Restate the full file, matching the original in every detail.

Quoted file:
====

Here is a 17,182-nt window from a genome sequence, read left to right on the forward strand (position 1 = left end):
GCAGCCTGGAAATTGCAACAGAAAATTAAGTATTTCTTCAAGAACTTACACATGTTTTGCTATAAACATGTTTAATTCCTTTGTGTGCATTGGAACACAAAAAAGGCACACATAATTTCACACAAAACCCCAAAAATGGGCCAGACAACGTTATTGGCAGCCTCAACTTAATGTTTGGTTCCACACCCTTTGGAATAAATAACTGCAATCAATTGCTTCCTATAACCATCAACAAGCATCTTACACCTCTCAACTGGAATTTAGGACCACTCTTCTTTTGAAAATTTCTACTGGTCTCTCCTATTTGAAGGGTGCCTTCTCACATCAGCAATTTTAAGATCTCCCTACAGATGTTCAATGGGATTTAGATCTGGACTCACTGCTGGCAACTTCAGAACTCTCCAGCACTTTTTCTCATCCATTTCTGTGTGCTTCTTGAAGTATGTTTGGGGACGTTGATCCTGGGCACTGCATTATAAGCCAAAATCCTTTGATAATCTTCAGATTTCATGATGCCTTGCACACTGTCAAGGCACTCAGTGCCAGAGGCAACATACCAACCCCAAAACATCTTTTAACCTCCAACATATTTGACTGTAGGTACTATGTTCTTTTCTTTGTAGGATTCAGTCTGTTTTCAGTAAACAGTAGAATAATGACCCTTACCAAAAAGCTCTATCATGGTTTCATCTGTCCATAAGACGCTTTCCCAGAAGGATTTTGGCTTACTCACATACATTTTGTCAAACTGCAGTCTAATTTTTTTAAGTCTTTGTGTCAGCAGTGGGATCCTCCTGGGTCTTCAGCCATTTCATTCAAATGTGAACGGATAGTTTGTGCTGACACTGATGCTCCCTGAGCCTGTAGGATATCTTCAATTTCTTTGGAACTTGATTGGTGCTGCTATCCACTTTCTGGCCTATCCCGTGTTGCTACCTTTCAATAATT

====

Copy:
Here is a 17,182-nt window from a genome sequence, read left to right on the forward strand (position 1 = left end):
GCAGCCTGGAAATTGCAACAGAAAATTAAGTATTTCTTCAAGAACTTACACATGTTTTGCTATAAACATGTTTAATTCCTTTGTGTGCATTGGAACACAAAAAAGGCACACATAATTTCACACAAAACCCCAAAAATGGGCCAGACAACGTTATTGGCAGCCTCAACTTAATGTTTGGTTCCACACCCTTTGGAATAAATAACTGCAATCAATTGCTTCCTATAACCATCAACAAGCATCTTACACCTCTCAACTGGAATTTAGGACCACTCTTCTTTTGAAAATTTCTACTGGTCTCTCCTATTTGAAGGGTGCCTTCTCACATCAGCAATTTTAAGATCTCCCTACAGATGTTCAATGGGATTTAGATCTGGACTCACTGCTGGCAACTTCAGAACTCTCCAGCACTTTTTCTCATCCATTTCTGTGTGCTTCTTGAAGTATGTTTGGGGACGTTGATCCTGGGCACTGCATTATAAGCCAAAATCCTTTGATAATCTTCAGATTTCATGATGCCTTGCACACTGTCAAGGCACTCAGTGCCAGAGGCAACATACCAACCCCAAAACATCTTTTAACCTCCAACATATTTGACTGTAGGTACTATGTTCTTTTCTTTGTAGGATTCAGTCTGTTTTCAGTAAACAGTAGAATAATGACCCTTACCAAAAAGCTCTATCATGGTTTCATCTGTCCATAAGACGCTTTCCCAGAAGGATTTTGGCTTACTCACATACATTTTGTCAAACTGCAGTCTAATTTTTTTAAGTCTTTGTGTCAGCAGTGGGATCCTCCTGGGTCTTCAGCCATTTCATTCAAATGTGAACGGATAGTTTGTGCTGACACTGATGCTCCCTGAGCCTGTAGGATATCTTCAATTTCTTTGGAACTTGATTGGTGCTGCTATCCACTTTCTGGCCTATCCCGTGTTGCTACCTTTCAATAATT